Before we address Widmer's Spring seasonal, let's note this at the outset: there are no red ales. Okay, that's not entirely true. There are Belgian reds like Rodenbach, but they are uniquely Belgian (sour and tart; funky). There are also Irish ales, which are reddish in hue and which Coors hyped into a pseudo-style with Killian's. But red ales as such are a modern phenomenon, and seem to have been invented along with ambers to fill the spectrum between pale ales (which in Britain might have been anything from straw to scarlet) and browns. There's no real style though--some reds are like their Irish forebears, mild and malty. Others, like the Widmers', are huge and hoppy.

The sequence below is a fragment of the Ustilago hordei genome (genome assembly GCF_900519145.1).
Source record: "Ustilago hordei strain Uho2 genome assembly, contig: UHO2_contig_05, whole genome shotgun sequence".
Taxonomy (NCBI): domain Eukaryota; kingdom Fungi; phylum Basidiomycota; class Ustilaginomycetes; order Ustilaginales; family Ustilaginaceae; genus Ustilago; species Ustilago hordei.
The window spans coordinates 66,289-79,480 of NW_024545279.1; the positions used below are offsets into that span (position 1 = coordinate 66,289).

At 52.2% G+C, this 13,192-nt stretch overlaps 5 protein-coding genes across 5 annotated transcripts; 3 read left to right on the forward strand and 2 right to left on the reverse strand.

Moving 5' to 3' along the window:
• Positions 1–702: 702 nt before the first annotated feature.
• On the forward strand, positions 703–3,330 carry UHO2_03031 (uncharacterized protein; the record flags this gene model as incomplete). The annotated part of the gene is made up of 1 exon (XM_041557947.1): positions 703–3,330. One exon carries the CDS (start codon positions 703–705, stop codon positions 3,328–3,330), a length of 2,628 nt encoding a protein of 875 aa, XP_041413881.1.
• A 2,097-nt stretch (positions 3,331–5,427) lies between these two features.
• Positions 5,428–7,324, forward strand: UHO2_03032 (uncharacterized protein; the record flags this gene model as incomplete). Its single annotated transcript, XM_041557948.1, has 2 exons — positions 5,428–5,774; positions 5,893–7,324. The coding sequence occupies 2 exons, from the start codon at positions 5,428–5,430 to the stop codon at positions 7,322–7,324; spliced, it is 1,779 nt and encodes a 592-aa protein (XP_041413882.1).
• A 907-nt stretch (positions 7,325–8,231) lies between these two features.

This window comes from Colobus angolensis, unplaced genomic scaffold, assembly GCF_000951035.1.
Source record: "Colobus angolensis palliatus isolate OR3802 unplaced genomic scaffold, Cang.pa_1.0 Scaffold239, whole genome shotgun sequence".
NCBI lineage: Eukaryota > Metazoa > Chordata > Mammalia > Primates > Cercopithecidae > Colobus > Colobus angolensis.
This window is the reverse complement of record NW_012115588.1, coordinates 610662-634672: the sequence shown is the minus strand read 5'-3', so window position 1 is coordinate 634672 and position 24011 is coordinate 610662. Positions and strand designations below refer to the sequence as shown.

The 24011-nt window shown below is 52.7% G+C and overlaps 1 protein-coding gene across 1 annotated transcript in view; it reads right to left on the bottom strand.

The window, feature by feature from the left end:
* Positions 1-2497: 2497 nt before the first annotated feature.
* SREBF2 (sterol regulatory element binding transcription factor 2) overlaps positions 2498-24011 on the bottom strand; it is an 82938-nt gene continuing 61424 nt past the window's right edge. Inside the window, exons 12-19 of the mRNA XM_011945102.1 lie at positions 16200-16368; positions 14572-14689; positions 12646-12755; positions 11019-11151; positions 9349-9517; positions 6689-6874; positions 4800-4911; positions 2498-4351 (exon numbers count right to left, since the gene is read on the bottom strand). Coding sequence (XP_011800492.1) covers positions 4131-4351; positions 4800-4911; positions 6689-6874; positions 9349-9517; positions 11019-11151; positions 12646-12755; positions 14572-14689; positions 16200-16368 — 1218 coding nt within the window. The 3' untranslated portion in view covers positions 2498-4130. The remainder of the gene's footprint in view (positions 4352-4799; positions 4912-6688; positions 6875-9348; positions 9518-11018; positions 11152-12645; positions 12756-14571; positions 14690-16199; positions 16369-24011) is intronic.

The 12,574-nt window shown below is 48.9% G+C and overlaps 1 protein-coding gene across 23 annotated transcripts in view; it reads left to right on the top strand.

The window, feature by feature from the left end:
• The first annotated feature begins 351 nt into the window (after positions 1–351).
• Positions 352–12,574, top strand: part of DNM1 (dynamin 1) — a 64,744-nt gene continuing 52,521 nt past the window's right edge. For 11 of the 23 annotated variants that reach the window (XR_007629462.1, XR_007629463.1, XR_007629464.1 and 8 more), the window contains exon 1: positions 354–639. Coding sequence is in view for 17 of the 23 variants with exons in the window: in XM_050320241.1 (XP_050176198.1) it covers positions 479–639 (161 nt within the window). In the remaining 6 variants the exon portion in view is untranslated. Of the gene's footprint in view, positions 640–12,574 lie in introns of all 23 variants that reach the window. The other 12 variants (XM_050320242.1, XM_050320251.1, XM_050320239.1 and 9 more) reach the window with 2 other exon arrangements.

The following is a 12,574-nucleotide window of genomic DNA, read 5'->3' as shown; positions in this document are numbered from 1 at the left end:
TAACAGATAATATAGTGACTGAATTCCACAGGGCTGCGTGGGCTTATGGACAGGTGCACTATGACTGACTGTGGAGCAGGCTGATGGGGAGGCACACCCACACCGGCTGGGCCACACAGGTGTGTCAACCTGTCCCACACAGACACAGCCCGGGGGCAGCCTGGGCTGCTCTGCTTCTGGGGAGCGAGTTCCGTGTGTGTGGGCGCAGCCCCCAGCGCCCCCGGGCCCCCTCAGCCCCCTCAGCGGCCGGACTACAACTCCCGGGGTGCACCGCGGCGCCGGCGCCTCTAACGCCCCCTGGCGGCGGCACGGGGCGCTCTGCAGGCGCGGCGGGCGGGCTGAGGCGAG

Hoppy Red Ale is well-named. It is, indeed, red--richly so. The white head burned off fairly quickly, owing to the high alcohol content, but laced nicely down the glass. I got almost no aroma--just a fresh, aley note with a tiny bit of hop bitterness. As the beer warmed, the hops came out a little more, but not much.
I'd love to hear someone else's opinion about this beer, because I distrust my own. I found the beer to be the ale equivalent of Starbucks--a strong, I'd call it harsh bitterness, but thin and out of balance. The flavors are all strong: a clear hop bitterness (no funky NW hopping); a strong alcohol bite; a soapy maltiness; and a resinous finish that coats the mouth.
The beer resisted me, despite qualities I'd normally appreciate. Could be worth revisiting.
Hops: Alchemy (bittering), Simcoe, Cascade
Alcohol By Volume: 7.1%
Original Gravity: 17
England 2014 : Part The First
4 hours ago